NDFs contain a lot more than just the data values. They contain so called headers, along with values such as Quality and Variance associated with each pixel. For some NDFs there is also axes information.
The easiest way to take a look at what structures exist within an NDF is to use hdstrace. A sample trace might produce an output such as:
We can see from this that there are arrays for both the data and the variances. There is also some FITS information, and the file has at some point been processed by CCDPACK. Let’s write a new code that processes the variances in a similar way to how clip processed the data array.
Let’s illustrate the way in which the NDF library can handle variance information by developing a simple application. In the following example, an image is searched for “spikes” which are potential cosmic ray events.
When spikes are detected, the pixels are set to what is known as a BAD value. BAD pixels arise in situations where the values of the pixels are either unknown, useless, or meaningless. In this simple routine, we assign BAD values to pixels whose information is corrupted by cosmic rays.
In this example, any variance array present in the NDF is left untouched. This means that the variance array is no longer valid. It is, therefore, not passed on to the output image. Guidelines for when components of an NDF should and should not be propagated are listed in SUN/33. We will deal with a case where the variance information is propagated later in this section.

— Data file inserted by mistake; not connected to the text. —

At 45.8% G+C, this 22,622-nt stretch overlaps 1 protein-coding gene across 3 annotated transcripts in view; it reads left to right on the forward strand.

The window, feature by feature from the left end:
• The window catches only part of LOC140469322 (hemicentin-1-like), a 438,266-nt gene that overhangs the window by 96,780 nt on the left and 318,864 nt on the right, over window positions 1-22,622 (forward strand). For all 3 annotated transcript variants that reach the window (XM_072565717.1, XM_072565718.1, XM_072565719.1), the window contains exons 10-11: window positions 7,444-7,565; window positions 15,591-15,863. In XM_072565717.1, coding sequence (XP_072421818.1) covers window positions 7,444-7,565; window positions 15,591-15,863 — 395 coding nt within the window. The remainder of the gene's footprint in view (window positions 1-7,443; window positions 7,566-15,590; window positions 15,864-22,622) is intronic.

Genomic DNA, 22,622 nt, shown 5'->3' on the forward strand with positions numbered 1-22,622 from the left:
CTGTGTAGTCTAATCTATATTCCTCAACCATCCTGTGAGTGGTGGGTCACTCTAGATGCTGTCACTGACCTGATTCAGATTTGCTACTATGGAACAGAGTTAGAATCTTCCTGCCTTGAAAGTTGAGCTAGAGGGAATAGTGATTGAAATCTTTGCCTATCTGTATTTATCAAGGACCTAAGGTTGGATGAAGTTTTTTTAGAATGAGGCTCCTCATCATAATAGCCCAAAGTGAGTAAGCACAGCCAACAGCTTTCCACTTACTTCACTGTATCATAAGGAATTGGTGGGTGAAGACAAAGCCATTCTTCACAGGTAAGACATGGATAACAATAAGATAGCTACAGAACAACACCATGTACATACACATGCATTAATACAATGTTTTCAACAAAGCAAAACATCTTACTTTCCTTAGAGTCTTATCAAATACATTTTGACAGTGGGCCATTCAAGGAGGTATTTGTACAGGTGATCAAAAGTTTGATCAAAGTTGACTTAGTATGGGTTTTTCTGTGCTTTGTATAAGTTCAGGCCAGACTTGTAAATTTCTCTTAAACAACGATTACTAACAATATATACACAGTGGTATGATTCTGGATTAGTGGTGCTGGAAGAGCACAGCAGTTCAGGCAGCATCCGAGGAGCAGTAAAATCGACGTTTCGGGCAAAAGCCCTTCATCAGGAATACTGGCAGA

Note how the interface file now includes a parameter which is a REAL number as well as filenames.
The hdstrace application reveals that if the input NDF contained a variance array, it does not exist in the output NDF. This is because the NDF_PROP call did not explicitly list it. In order to get the variance array propagated through to the output, let’s adapt the code and call it zapper2.
This code propagates the variance array. Note you will need to copy the zapper.ifl file to a zapper2.ifl file.
Note that although the variance array was mapped, none of its values were changed in this simple application. The variance array was mapped and therefore allocated pointers (although this wasn’t necessary to force the variance propagation). The interested reader might wish to try to adapt the call to ZAP to fix the variance values using these pointers.
In addition to the Data and Variance components, some NDFs also contain a Quality component. The quality array is not usually accessed directly by the user. Instead, the processing of the Data and Variance arrays automatically takes into account the values in the Quality array unless the application explicitly accesses and maps the Quality array.
Why bother with a Quality array when there is a variance array? The Quality value of a pixel can be used to describe its suitability for performing a particular task. For example, imagine a situation where photometry is performed on an object. The quality array could be set to one value for the object and another for the sky pixels.
Manipulation of the Quality array is not commonly done in most applications and so there will be no further discussion of it here. SUN/33 contains a full discussion of how to access the Quality array.
It is not appropriate to propagate the values in the variance array in all circumstances. For example, adding two NDFs together will result in new variances for the result. If these new variances are not calculated, the output NDF must not be allowed to contain a variance array. On the other hand, if a constant is added to an NDF, the variances can be passed on to the output with no calculations necessary.
The default used by the routine NDF_PROP is not to propagate the data, quality, or variance arrays. This explains why is was necessary to explicitly list what we wanted to propagate in the last example.